Canada needs to keep Kovrig, Spavor at forefront of China relations, former detainee says
“At every meeting with Chinese officials, at every opportunity, even internationally, they have to keep it in the forefront,” Kevin Garratt told Mercedes Stephenson on The West Block.
“I didn’t know, really, what was going on for those two years. I was told oh, the government’s treating it very important. They’re trying to raise it at the highest levels, but I never really knew what was going on.
“But I would hope in this case, with the two Michaels, they are keeping it in the forefront, keeping it in the news and keeping it in front of every Chinese delegation or Chinese official that they meet.”
WATCH: Canadians once detained in China speak about their horrifying ordeal
Kevin Garratt and his wife Julia Garratt were detained by Chinese officials in August 2014 on spying allegations after living in the country for more than 30 years. Julia would spend six months in detention while Kevin wouldn’t be free for many months later.
Kovrig and Spavor were detained on Dec. 10, shortly after Chinese tech company Huawei’s chief financial officer Meng Wanzhou was arrested in Vancouver on an extradition request from the United States. She was later granted bail and is now awaiting further court proceedings.
A Chinese foreign ministry spokesperson said Thursday that Kovrig and Spavor have now been officially arrested on suspicion of gathering and stealing state secrets for “foreign forces.”
Public Safety Minister Ralph Goodale said the government is “deeply concerned” about China’s latest move.
“It’s part of the process,” Garratt said of the official charges being laid against Kovrig and Spavor. “They’re not in more jeopardy. They’re in a different location, still being detained, still can’t do anything. But now they should be able to see a lawyer. But for me, I didn’t see a lawyer ‘till almost one year into our ordeal. So, it still might be some time before they can actually get access to a lawyer.”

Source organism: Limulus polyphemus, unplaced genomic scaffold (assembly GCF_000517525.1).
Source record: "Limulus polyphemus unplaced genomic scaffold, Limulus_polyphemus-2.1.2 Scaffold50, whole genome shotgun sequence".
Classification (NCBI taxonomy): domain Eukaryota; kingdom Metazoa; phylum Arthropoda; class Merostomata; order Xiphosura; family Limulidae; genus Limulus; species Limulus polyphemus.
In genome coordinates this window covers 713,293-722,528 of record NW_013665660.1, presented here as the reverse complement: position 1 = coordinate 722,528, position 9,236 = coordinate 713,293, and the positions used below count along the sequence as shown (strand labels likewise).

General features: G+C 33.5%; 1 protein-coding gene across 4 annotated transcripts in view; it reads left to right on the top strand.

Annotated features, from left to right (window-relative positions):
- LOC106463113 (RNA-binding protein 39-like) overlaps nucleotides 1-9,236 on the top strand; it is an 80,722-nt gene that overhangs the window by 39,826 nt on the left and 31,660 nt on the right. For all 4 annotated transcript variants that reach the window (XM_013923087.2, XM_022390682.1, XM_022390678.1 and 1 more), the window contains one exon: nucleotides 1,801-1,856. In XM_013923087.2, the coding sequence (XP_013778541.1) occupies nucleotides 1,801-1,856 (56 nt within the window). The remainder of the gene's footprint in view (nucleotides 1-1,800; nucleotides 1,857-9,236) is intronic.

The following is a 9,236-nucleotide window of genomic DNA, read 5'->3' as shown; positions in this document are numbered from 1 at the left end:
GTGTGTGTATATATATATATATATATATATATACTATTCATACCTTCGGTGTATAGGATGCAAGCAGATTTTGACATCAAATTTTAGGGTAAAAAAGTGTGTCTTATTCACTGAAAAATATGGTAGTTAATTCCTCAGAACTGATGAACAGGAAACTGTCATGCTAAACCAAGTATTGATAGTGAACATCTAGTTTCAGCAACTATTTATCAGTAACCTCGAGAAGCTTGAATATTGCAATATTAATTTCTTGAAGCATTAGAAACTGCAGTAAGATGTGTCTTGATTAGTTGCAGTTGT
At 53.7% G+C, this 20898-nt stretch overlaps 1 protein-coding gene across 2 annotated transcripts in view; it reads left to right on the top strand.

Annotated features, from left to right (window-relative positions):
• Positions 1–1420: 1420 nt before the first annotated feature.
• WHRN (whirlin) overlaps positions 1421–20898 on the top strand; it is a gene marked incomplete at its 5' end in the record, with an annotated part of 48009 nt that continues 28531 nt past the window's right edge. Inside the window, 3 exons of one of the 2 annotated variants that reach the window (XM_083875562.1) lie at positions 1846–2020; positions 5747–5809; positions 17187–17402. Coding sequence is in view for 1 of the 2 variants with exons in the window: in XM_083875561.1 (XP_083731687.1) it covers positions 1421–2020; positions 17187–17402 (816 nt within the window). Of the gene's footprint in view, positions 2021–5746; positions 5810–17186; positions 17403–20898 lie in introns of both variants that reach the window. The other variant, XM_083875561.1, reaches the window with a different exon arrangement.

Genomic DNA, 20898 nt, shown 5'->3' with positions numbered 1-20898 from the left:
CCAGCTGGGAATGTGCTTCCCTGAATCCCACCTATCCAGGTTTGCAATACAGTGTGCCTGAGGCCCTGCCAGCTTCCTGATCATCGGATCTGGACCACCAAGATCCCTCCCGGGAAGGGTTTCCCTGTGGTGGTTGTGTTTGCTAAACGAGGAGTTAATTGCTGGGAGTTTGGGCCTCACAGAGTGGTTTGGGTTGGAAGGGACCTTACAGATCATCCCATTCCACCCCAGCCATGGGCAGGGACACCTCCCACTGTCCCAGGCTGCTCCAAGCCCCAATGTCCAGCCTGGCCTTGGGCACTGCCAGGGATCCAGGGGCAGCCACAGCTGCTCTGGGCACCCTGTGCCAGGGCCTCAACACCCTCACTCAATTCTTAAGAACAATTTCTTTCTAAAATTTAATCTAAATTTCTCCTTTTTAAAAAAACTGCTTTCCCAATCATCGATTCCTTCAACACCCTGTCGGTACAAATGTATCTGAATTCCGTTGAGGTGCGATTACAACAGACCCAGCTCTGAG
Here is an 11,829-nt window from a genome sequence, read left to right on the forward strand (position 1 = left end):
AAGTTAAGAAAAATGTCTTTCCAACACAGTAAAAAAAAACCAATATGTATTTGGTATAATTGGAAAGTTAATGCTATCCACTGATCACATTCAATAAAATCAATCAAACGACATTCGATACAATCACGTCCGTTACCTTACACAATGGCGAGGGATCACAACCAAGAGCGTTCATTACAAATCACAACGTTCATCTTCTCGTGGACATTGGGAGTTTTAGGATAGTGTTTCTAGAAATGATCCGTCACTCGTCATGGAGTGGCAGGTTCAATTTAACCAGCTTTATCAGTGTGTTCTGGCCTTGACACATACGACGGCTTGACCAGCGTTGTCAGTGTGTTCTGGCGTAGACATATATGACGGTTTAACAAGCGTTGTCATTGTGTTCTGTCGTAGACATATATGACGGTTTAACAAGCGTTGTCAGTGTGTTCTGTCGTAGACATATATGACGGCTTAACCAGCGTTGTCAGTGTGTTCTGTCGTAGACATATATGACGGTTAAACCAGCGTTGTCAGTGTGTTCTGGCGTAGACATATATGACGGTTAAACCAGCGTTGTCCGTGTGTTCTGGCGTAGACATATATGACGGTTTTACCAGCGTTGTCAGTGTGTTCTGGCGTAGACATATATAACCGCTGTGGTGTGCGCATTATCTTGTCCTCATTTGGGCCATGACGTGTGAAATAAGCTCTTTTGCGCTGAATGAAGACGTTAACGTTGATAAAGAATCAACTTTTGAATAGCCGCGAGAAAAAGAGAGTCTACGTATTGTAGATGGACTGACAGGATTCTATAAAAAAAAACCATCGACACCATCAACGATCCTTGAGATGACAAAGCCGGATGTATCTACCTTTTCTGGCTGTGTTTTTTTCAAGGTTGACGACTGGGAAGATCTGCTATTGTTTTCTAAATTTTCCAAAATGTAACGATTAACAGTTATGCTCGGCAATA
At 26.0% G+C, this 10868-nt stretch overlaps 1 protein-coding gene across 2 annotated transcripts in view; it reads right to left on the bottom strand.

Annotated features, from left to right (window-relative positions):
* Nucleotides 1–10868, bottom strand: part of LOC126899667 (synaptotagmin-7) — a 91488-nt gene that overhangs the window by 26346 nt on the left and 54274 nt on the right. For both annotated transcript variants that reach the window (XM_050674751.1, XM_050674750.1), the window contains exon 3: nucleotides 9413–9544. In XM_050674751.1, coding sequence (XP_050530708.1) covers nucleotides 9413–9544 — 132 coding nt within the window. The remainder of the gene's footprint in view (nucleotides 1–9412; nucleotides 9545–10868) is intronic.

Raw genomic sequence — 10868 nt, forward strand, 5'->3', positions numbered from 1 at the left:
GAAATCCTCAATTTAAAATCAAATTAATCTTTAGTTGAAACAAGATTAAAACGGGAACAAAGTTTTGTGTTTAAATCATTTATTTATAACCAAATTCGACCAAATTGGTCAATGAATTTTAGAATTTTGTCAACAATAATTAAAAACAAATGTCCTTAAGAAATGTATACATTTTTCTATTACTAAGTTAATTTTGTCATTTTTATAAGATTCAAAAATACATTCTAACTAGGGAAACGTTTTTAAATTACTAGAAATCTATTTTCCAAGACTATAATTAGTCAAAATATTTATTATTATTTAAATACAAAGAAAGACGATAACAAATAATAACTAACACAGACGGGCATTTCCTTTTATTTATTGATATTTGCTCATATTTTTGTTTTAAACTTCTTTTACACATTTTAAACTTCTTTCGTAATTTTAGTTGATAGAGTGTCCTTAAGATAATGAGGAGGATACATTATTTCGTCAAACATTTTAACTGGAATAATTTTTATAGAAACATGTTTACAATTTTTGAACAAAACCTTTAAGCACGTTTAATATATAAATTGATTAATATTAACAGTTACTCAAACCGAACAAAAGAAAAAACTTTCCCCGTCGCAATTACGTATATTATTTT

WATCH: ‘We are so, so grateful’: Kevin Garratt thanks PM, government on safe return to Canada (2016)
He went on to explain that while things were a little easier for him because he spoke Chinese, though he was still left in the dark about what would happen to him for several months.
“There’s still so many uncertainties and that’s really the biggest problem is you don’t know what’s going to happen and you’ll be waiting months and months and months and not knowing anything,” Garratt said.
He explained that he spent his first six months of detention in residential surveillance, during which time guards monitored him 24/7. Afterwards, he was moved to a prison where he shared a cell with a rotating cast of 14 strangers for almost 19 months.
Other than the embassy visit once a month, Garratt never left his cell.
“There’s absolutely no privacy and you get very little space to move around,” he said.
WATCH: China formally arrests Michael Kovrig and Michael Spavor for ‘spying’
“You basically have your little wooden bed that you’re on, a very thin cotton pad and it’s incredibly uncomfortable, and you don’t really know what’s going on with the other people around you. Some would be murderers, some would be petty thieves. There’d be drug addicts, there’d be policemen, there’d be all sorts of people that will pass through that cell and, you know, some of them are just not nice.”
He went on to stress the importance of regular consular visits for the detainees.
“So, if they can bring messages from their family, that’s incredibly good, incredibly important, but, you know, one thing that one of the consular officials said to me each time she left was, I hope I don’t see you again. And that just spoke to me like I hope so, too, because that just instilled hope in me.”
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